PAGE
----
So when people started heading for the doors, the first mechanism meant that the supply of Luna massively increased. This meant Luna’s price fell, incentivising people to sell Luna for something else. In turn, even more people tried to get out of UST and Luna, causing a death spiral. After all, there was nothing keeping up the value of Luna.
As for the second mechanism, the flood of sales meant that there was more UST than other stablecoins on the exchange. To rebalance this, the exchange began to offer UST at a discount, but no one was biting. With the imbalance growing, Curve had to keep on offering steeper and steeper discounts. Thus both of these mechanisms destabilised the peg.
It is at this point that LFG deployed its billions worth of cryptocurrency reserves. It is possible to defend pegs this way. During the 1997 Asian Financial Crisis, the Hong Kong Monetary Authority bought up HK dollars by selling foreign currencies, fending off pressure from George Soros and other speculators who were trying to push down the price of the HK dollar. Rather than mirroring the HKMA however, the LFG turned out to be closer to the Bank of Thailand, which had to accept the depegging of the Thai baht from the US dollar in 1997, after exhausting all of its forex.
It’s yield farming all the way down
While LFG’s defense wasn’t able to stop the UST from collapsing to nothing, what it was able to do was push down the prices of the many cryptocurrencies it was selling. Of course, it wasn’t just them either: everyone else who was overexposed to the collapse of UST and Luna had started to sell their other cryptocurrencies.
In particular, there was another asset which got pushed off its “peg”. This is staked ether (stETH). Ethereum is currently preparing for an upgrade to Ethereum 2.0, and as part of that, people can stake its token, ether (ETH). This means locking up the token on the yet-to-be-unveiled Ethereum 2.0 network, such that it cannot be spent or sold until the new network comes online at which point each ETH staked can be redeemed 1:1 for ETH. Of course, they get cryptocurrency rewards in return.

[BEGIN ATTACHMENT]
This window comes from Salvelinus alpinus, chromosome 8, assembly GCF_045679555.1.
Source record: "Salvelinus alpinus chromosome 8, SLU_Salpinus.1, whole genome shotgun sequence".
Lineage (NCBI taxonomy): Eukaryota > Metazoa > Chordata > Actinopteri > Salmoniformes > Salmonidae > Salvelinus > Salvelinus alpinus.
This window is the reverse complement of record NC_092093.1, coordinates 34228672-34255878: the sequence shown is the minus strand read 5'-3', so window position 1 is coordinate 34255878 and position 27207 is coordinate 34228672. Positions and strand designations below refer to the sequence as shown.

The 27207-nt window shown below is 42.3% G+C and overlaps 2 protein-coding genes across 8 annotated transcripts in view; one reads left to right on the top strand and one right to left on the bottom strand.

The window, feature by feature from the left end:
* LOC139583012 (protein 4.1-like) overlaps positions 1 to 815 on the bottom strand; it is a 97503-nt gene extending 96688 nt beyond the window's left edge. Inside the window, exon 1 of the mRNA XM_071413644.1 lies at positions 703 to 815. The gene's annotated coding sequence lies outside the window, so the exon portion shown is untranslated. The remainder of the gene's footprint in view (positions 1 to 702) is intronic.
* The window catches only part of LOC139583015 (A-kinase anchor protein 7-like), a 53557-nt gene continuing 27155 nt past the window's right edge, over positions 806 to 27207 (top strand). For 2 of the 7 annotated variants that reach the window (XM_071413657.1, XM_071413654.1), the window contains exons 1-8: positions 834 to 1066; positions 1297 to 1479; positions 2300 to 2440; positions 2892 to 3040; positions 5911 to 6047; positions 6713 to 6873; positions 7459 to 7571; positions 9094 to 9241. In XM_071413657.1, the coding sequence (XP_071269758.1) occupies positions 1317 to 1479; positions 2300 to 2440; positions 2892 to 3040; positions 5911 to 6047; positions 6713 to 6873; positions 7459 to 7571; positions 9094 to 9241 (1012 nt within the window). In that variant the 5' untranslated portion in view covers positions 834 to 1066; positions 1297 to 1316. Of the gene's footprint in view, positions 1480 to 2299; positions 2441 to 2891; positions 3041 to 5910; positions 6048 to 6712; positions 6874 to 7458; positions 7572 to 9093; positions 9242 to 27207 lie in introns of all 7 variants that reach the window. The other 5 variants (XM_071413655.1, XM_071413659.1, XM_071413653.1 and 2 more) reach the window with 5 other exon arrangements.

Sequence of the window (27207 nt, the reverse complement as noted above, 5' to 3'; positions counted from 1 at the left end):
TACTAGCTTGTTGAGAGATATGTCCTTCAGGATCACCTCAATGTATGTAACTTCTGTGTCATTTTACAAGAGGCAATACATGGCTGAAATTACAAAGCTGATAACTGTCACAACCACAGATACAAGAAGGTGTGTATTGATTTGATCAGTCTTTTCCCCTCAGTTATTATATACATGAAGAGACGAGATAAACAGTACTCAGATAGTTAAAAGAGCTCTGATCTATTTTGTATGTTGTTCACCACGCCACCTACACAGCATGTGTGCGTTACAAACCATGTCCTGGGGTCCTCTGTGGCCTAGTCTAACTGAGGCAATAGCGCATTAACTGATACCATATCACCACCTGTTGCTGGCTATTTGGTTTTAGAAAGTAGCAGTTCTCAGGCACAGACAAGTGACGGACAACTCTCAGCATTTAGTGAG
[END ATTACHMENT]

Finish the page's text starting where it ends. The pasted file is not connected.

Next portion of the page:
For those who want to maintain liquidity, Lido Finance protocol offers a token known as staked ether. In return for giving Lido one ETH, you get back one stETH. This is a token, so it can be used like any other cryptocurrency. One popular trade has been to deposit ETH with Lido, get stETH, use it as collateral to borrow ETH on a lending protocol like Aave, and then rinse and repeat.
This recursive yield farming can seem pretty safe. Most of the time, stETH trades 1:1 for ETH. However, this isn’t an actual peg, and until Ethereum 2.0 arrives, there’s no reason why it should be exactly 1:1. In particular, once you hand over your ETH, Lido will have staked it for you, so there are no takebacks. The only way to unwind the trade is by selling stETH on secondary markets, and if there is more demand for liquidity in the market or if people believe that the new network is being delayed, it is quite likely to trade below parity.
The UST depeg led to stETH dropping below parity for two reasons. Firstly, the broad crypto downturn and asset firesales meant liquidity in the market was drying up in general. Secondly, many people had been engaging in another yield farming trade. This involved an asset called bonded ETH (bETH), which was just a representation of stETH on the Terra blockchain. By exchanging ETH for stETH with Lido and then converting that into bETH, they could lend it and earn yield on the Anchor protocol. This had led to a significant demand for stETH. When UST collapsed, people pulled out their money, converting it back and raising the supply of stETH.
This seems very bad, but how do these tiny fractions of the crypto market bring the entire house of cards down? That’s what we’re going to figure out in Part III!